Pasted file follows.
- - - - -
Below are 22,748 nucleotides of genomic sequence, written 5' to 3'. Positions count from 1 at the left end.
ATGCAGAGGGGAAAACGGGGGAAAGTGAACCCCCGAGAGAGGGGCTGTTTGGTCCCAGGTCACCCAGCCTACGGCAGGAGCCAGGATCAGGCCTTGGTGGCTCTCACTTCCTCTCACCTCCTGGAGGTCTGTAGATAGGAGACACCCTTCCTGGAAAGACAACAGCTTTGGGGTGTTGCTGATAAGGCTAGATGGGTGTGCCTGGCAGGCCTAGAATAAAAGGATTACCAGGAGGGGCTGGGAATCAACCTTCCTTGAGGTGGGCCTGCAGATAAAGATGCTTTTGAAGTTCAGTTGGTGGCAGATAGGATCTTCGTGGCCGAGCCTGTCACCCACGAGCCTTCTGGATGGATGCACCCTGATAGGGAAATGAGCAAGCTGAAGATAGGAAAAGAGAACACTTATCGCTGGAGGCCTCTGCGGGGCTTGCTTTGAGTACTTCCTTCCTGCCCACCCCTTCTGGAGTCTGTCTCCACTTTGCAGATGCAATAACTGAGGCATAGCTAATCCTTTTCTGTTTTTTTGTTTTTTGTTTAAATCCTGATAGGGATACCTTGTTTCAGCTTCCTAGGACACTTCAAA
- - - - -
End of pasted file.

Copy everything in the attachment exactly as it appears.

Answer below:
Below are 22,748 nucleotides of genomic sequence, written 5' to 3'. Positions count from 1 at the left end.
ATGCAGAGGGGAAAACGGGGGAAAGTGAACCCCCGAGAGAGGGGCTGTTTGGTCCCAGGTCACCCAGCCTACGGCAGGAGCCAGGATCAGGCCTTGGTGGCTCTCACTTCCTCTCACCTCCTGGAGGTCTGTAGATAGGAGACACCCTTCCTGGAAAGACAACAGCTTTGGGGTGTTGCTGATAAGGCTAGATGGGTGTGCCTGGCAGGCCTAGAATAAAAGGATTACCAGGAGGGGCTGGGAATCAACCTTCCTTGAGGTGGGCCTGCAGATAAAGATGCTTTTGAAGTTCAGTTGGTGGCAGATAGGATCTTCGTGGCCGAGCCTGTCACCCACGAGCCTTCTGGATGGATGCACCCTGATAGGGAAATGAGCAAGCTGAAGATAGGAAAAGAGAACACTTATCGCTGGAGGCCTCTGCGGGGCTTGCTTTGAGTACTTCCTTCCTGCCCACCCCTTCTGGAGTCTGTCTCCACTTTGCAGATGCAATAACTGAGGCATAGCTAATCCTTTTCTGTTTTTTTGTTTTTTGTTTAAATCCTGATAGGGATACCTTGTTTCAGCTTCCTAGGACACTTCAAA